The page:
KANSAS CITY, Kan. -- NASCAR chairman Brian France said Sunday that changes NASCAR made for this season -- a simplified points system, adding two wild-card Chase spots and a new qualifying procedure -- have paid off and improved the on-track product.
''All these were viewed as small changes at the time," France said. "But they actually have had a big impact and added drama."
NASCAR officials changed to a new points system based on one-point per finishing position. They also added a wild-card element to the Chase, making the final two spots in the 12-man playoff based on victories over the first 26 races. And qualifying was changed to allow the fastest cars in practice to go out last in each qualifying session.
France mentioned the closeness of the Chase. Nine drivers are within 19 points of each other entering the race Sunday at Kansas Speedway.
"I'm not sure we could be any more pleased with how the Chase has unfolded, and really how the season has unfolded," he said. "It's still wide open.
"Our hope always is when we get to Homestead [Fla.] for the finale, we have as many drivers in the thick of it as possible. We'll see, and we'll see if Jimmie Johnson can continue to make history, as well, by winning six championships in a row."
France addressed several other topics that have come to the forefront this season, including how so many races have ended based on fuel-mileage strategy.
"That's part of the game, a part of racing," France said. "We are not going to over-regulate that. And it's cyclical. There will be times when we have more cautions and it bunches everybody up. Some people don't like too much of that, but we like to see all the strategies and scenarios play out."
France also was asked about his concerns that several teams are downsizing for next season, and some may not exist in 2012 because of sponsorship problems.
"I'm not an economist, but we all know things are tough," France said. "It's very, very difficult for companies and people. It has an impact on us and will continue to impact us.
"But one thing we often see is some teams think about moving up [from the Nationwide or Camping World Truck Series] when this happens. They didn't before because they didn't see the availability and feared they couldn't make the [Sprint Cup] events. When some teams leave, others come in. In a difficult economy, it allows opportunities to others."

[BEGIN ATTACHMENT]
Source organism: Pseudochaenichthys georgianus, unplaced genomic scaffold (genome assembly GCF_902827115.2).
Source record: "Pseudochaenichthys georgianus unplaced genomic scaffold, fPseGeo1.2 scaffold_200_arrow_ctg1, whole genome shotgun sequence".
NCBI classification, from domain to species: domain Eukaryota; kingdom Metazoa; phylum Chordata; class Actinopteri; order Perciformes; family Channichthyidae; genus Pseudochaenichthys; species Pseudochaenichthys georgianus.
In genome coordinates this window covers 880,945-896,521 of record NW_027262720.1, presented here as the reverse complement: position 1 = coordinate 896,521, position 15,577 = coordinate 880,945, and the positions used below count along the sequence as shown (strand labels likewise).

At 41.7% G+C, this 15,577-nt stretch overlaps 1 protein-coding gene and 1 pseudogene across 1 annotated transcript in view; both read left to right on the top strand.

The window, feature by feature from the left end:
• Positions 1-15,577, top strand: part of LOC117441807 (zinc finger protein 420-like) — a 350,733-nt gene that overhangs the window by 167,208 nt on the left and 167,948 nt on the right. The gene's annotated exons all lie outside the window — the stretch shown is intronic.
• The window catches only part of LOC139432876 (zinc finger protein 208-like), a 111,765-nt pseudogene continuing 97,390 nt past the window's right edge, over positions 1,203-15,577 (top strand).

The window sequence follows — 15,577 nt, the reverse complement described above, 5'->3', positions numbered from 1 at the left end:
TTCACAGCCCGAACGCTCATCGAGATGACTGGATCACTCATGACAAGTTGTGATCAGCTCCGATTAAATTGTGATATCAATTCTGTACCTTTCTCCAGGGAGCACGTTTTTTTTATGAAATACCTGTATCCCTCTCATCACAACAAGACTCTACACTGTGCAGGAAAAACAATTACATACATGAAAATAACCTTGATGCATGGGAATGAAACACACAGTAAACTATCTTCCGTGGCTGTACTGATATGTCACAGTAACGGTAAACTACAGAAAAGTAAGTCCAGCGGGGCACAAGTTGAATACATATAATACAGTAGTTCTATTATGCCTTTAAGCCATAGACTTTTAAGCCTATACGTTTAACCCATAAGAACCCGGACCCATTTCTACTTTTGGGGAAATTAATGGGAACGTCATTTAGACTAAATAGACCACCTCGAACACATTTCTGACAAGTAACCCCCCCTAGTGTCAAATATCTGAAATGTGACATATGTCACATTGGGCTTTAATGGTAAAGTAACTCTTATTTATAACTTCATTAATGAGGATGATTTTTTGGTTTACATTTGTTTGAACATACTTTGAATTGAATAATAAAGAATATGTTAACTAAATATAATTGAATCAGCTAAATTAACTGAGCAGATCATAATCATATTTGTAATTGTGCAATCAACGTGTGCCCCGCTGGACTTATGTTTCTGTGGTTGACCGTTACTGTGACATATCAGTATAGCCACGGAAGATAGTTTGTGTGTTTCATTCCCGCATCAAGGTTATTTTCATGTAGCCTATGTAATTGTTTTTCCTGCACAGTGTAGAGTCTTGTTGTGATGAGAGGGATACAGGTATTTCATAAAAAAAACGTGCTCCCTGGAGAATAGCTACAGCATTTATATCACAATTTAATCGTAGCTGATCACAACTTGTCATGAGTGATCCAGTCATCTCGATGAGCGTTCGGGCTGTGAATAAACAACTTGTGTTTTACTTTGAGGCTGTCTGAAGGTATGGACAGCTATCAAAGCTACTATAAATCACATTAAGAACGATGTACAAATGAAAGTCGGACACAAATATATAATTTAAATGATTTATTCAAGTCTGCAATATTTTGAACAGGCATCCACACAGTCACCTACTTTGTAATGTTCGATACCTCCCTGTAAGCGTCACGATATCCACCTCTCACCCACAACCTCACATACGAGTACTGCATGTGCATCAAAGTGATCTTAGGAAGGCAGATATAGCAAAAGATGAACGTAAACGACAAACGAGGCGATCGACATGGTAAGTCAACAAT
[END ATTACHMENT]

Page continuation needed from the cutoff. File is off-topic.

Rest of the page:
France was asked if the Truck Series remains viable in a down economy.
"It's very viable," France said. "And we've done things to take cost out of the system in that series, limiting crew members and all kinds of things that have removed cost. It's a lot cheaper to operate truck teams than was it was three years ago."
The 2012 Nationwide and Truck schedules are expected to be released this week. There have been doubts about the future of the Montreal road race in the Nationwide Series. Will it continue?
"I believe it will," France said of the Montreal race. "There are some changes going on in the market, but it's a very popular event and it does very well. We hope to continue to do that."
France said the Cup schedule is full, but NASCAR continues to look for new venues for the feeder leagues, along with the Grand-Am sports car series, which NASCAR owns.
"There's a new facility on the horizon in Texas [the F1 road course in Austin] with the big road course,'' France said. "That might be possible, too."
France said interest is up this season for NASCAR events. He said the "younger demographic" interest is up 20 percent.
"In all major sports today through the various playoffs, it gets down to story lines and matchups," France said. "When you have more of that should do better, and we do have that.''
Senior writer Terry Blount covers motorsports for ESPN.com.